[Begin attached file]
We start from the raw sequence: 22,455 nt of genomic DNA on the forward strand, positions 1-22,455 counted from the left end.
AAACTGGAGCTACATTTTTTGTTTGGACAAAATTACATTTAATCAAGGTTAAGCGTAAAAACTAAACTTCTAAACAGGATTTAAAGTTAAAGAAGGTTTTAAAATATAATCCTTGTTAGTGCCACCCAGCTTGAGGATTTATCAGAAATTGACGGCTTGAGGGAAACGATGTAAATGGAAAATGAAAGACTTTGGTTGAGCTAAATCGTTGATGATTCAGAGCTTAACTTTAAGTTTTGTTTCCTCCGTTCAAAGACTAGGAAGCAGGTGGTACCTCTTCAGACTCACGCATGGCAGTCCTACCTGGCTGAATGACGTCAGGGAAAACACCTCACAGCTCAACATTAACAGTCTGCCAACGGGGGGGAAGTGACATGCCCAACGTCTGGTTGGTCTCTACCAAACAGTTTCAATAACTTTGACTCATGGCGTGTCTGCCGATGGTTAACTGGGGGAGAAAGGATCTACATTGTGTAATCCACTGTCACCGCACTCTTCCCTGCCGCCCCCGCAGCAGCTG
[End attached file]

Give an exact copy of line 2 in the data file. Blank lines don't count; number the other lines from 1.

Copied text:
AAACTGGAGCTACATTTTTTGTTTGGACAAAATTACATTTAATCAAGGTTAAGCGTAAAAACTAAACTTCTAAACAGGATTTAAAGTTAAAGAAGGTTTTAAAATATAATCCTTGTTAGTGCCACCCAGCTTGAGGATTTATCAGAAATTGACGGCTTGAGGGAAACGATGTAAATGGAAAATGAAAGACTTTGGTTGAGCTAAATCGTTGATGATTCAGAGCTTAACTTTAAGTTTTGTTTCCTCCGTTCAAAGACTAGGAAGCAGGTGGTACCTCTTCAGACTCACGCATGGCAGTCCTACCTGGCTGAATGACGTCAGGGAAAACACCTCACAGCTCAACATTAACAGTCTGCCAACGGGGGGGAAGTGACATGCCCAACGTCTGGTTGGTCTCTACCAAACAGTTTCAATAACTTTGACTCATGGCGTGTCTGCCGATGGTTAACTGGGGGAGAAAGGATCTACATTGTGTAATCCACTGTCACCGCACTCTTCCCTGCCGCCCCCGCAGCAGCTG